MANILA - Sen. Franklin Drilon said Tuesday he owed nothing to the Lopez family, saying some of his election ads were not aired by ABS-CBN before the 2016 election.
Contrary to the allegation of President Rodrigo Duterte during his State of the Nation Address on Monday, Drilon said he was defending press freedom and not the Lopezes when he criticized the rejection of ABS-CBN’s application for a fresh franchise.
“Puwede po akong tumayo at sabihin sa harap ng buong mundo, wala po akong utang na loob sa mga Lopezes. Kaibigan ko po ang mga ‘yan, pareho kaming taga-Iloilo, pero wala akong utang na loob,” Drilon told ABS-CBN’s TeleRadyo.
(I can stand and say in front of the whole world that I have no debt of gratitude to the Lopezes. I am friends with them, we are from Iloilo, but I owe them nothing.)
ABS-CBN even failed to fully air some election ads that Drilon paid for during the 2016 elections, he said.
“Ni-reimburse lang ako afterwards. Sa tingin ko talagang kasama iyon sa patakaran. Naubusan ng espasyo, oras,” he said.
(I was just reimbursed afterwards. I think that’s part of the protocol. They ran out of space, airtime.)
Duterte from early in his term had accused ABS-CBN of failing to air his 2016 election ads and said in December that he would ensure the network was “out.”
The rejection of ABS-CBN’s license renewal by a House committee dominated by Duterte’s allies brings a “chilling effect” on other media outlets and deprives the public of a source of vital information during the coronavirus pandemic, said Drilon.
The closure of ABS-CBN’s free television and radio services also puts 11,000 jobs at risk at a time when millions of Filipinos are already employed, he said.
The opposition senator said he did not expect Duterte’s tirades against him during the SONA. Some analysts and officials had expected Duterte to outline his pandemic plan during his speech before lawmakers.
“Hindi ko inaakala dahil sa maliwanag naman na noong kinampihan ko ang ABS-CBN, iyon po ay dahil sa aking tingin, hindi tama at masama ang dating para sa ating press freedom,” said Drilon. “Ang ipinaglaban ko po, press freedom. Hindi ko po ipinaglaban ang mga Lopezes.”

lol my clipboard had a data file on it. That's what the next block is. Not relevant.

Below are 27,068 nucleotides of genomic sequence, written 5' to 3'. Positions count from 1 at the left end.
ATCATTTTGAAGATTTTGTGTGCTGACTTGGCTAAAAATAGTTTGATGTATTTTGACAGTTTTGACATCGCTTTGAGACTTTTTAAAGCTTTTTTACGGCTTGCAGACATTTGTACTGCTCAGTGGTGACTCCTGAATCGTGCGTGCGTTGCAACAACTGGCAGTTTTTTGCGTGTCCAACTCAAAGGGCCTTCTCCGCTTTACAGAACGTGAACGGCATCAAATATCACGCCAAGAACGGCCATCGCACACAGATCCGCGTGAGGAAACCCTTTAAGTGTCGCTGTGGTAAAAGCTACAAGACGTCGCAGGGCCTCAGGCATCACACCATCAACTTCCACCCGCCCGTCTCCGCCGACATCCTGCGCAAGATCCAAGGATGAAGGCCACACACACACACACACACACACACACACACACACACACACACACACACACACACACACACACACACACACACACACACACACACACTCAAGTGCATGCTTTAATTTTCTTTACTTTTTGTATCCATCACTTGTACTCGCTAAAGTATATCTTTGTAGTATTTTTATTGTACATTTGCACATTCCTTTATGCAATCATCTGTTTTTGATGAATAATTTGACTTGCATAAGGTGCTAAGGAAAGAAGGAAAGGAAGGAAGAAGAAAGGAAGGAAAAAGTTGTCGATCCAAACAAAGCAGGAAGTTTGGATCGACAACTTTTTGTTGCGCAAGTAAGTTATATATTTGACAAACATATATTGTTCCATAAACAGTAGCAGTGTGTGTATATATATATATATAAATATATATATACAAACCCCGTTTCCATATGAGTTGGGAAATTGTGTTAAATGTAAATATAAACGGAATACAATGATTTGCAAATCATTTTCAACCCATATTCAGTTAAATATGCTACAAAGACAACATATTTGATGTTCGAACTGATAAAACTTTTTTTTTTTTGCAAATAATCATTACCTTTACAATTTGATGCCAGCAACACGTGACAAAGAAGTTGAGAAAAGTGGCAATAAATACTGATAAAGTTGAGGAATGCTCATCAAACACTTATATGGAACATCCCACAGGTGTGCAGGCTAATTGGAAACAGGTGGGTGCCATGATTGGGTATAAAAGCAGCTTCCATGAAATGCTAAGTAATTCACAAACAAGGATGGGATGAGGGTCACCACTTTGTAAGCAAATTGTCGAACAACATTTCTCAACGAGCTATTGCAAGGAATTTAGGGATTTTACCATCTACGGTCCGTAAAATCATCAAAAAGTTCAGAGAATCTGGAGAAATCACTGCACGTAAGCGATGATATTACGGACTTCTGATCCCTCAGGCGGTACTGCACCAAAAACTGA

(I did not expect it because it was clear that I did not side with ABS-CBN because I think its closure is wrong and will negatively impact our press freedom. I fought for press freedom. I didn’t fight for the Lopezes.)
Duterte asked: Where's pandemic roadmap in SONA?
WATER CONCESSION AGREEMENT
Drilon also denied that Duterte’s claim that he was involved with a water concession agreement facilitated by his former law firm. The senator said he was into labor practice, not corporate affairs.
“Sinusumpa ko po, hindi ko pa nakikita iyong itsura ng water concession agreement na iyan. Talaga pong on the grave of my parents, sinasabi ko po, wala akong kinalaman d’yan,” he said.
(I swear, I’ve never even seen what that water concession agreement looks like. On the grave of my parents, I insist I have no hand there.)
Duterte also used his penultimate SONA to castigate Drilon over his proposal to ban political dynasties if government wants to dismantle oligarchy.
The senator said he had pushed for the ban since 1995. He filed a new bill against political dynasties in 2016.
“Tama po iyan, ang oligarkiya ay hindi dapat manatili sa atin. Ngunit sabi ko, bawat administrasyon, paglabas ng isa, may papasok na iba, and’yan pa rin iyong oligarkiya. Ang kailangan siguro natin structural change, pagbabago ng ating sistema,” he said.
(It’s right, the oligarchy should be dismantled. But I said, in every administration, when one leaves, another enters, the oligarchy is still there. Perhaps what we need is structural change, change in our system.)
“We should rise above our interests for the interest of the nation,” he told his fellow lawmakers.
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